7. Were they using it subconsciously? It's hard to say, but the figures for the pyramids don't seem bear it out: the first pyramids were much steeper, then it was found that they kept collapsing, so they made them "fatter". Khafre's pyramid appears to have been made steeper so that it would match Khufu's (the Great Pyramid A623611) in height and appear as imposing, even though it contains far less material (and as a result was less expensive to build). Other pyramids have a whole range of different slopes.

8. Dolmens A3181673 are made from very rough stones - one of the features of them is that the stones are not worked into flat surfaces. They are just dug out of the ground and erected into the tripod shape. So it is not realistic to say that they exhibit any ratio - there's no way you can measure them accurately.

9. I'd be interested in hearing where Stonehenge A9564942 shows the golden ratio, as I didn't find it in any of my own studies of it, for the Stonehenge entry.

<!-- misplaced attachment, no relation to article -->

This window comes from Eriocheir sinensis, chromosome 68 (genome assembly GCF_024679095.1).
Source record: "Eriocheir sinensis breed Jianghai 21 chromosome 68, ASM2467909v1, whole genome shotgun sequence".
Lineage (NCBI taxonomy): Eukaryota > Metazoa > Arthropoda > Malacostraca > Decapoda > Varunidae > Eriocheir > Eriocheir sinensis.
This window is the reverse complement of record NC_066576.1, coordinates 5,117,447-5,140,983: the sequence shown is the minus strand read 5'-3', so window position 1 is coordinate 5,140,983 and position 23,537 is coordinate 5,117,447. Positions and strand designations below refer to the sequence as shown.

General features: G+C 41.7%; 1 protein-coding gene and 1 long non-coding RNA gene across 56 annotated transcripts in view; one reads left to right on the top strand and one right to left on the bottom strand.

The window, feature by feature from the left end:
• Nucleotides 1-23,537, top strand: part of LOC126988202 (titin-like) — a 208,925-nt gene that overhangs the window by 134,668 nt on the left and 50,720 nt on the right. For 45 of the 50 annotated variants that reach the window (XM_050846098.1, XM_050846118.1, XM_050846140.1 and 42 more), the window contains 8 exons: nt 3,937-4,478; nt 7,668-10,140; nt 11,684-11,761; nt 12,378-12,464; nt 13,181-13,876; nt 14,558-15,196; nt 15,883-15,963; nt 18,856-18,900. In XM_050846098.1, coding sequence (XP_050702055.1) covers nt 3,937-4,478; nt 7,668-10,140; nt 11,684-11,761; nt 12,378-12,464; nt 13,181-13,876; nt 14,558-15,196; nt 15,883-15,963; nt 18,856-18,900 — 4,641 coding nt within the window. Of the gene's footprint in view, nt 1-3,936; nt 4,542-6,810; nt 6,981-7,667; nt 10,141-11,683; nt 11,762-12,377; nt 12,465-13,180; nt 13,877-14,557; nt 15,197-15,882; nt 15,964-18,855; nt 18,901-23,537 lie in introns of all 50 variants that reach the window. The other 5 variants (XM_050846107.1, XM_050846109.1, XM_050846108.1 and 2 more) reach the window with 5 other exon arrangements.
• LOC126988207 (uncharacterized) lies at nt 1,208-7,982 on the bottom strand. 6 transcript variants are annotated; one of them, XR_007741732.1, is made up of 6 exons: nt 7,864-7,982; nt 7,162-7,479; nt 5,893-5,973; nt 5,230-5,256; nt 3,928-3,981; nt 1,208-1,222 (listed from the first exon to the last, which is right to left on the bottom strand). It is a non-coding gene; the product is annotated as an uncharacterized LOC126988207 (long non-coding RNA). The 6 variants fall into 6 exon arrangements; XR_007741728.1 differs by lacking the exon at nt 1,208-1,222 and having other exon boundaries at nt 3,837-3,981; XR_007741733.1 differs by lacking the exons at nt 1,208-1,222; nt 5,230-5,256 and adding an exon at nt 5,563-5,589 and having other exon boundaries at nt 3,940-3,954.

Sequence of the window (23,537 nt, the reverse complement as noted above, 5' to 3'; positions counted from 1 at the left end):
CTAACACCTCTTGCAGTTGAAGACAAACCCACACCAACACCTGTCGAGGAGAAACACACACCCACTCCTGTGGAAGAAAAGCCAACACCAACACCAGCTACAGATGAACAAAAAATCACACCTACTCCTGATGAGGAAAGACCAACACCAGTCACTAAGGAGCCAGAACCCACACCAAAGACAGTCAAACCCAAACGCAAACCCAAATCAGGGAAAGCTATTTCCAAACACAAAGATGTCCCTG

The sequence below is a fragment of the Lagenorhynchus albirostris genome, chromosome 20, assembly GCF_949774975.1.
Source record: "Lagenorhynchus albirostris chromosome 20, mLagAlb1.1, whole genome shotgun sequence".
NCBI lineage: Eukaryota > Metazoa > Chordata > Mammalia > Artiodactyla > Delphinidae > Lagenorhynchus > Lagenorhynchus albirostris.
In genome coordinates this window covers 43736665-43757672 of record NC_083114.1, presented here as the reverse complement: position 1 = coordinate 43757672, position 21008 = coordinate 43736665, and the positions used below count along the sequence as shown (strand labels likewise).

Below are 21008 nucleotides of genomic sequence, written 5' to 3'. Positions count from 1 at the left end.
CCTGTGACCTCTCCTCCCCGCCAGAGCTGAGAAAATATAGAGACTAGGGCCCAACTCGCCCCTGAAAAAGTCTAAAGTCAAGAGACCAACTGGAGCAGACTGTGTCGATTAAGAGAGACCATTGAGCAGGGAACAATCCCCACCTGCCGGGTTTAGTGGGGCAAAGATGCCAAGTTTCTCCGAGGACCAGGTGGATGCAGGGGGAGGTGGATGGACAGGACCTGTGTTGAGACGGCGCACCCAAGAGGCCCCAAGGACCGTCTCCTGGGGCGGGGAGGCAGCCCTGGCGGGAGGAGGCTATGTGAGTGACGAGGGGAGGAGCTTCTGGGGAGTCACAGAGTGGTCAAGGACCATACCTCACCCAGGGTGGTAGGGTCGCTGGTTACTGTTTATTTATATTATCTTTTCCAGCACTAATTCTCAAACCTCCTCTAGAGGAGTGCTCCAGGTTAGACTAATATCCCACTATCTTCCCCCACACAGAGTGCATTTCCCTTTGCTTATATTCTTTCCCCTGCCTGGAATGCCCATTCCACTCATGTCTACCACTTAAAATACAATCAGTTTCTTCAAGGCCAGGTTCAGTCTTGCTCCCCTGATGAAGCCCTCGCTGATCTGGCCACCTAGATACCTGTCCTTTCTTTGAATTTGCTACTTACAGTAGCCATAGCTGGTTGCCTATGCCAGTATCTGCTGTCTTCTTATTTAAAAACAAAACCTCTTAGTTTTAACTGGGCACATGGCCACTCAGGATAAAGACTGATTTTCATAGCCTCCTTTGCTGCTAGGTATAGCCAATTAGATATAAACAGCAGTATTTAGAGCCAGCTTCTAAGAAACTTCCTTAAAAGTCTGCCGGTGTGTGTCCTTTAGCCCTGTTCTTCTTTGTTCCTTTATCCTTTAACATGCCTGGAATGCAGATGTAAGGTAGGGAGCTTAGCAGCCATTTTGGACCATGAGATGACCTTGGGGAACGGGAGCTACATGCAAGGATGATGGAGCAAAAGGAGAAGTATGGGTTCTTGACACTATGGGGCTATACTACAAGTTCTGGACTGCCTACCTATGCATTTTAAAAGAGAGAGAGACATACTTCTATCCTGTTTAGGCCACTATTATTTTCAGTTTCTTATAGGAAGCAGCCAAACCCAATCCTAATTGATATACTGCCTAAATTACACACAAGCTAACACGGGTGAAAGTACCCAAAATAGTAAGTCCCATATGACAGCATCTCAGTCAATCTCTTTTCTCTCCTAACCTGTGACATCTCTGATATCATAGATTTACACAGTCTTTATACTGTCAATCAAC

10. It is very easy if you search long enough to find pictures that show the golden ratio, but there are lots of pictures that don't. If you want to be scientific about it, you have to see is there a significant number that do. I don't think anybody has ever done this. They've just produced a few pictures and claimed it is a fundamental principle of art. This is not science, and does not deserve to be reported in every book on mathematics.

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### the not law of thirds

- 1: 6dogman (Aug 31, 2006)
- 2: Gnomon - time to move on (Sep 1, 2006)
- 3: 6dogman (Sep 14, 2006)
- 4: Gnomon - time to move on (Sep 15, 2006)
- 5: 6dogman (Sep 15, 2006)
- 6: Gnomon - time to move on (Sep 15, 2006)
- 7: 6dogman (Sep 21, 2006)
- 8: 6dogman (Sep 21, 2006)
- 9: Gnomon - time to move on (Sep 21, 2006)
- 10: 6dogman (Sep 21, 2006)
- 11: Gnomon - time to move on (Sep 22, 2006)
- 12: 6dogman (Sep 22, 2006)
- 13: Gnomon - time to move on (Sep 22, 2006)
- 14: 6dogman (Sep 22, 2006)
- 15: Gnomon - time to move on (Sep 22, 2006)
- 16: 6dogman (Sep 24, 2006)
- 17: Gnomon - time to move on (Sep 25, 2006)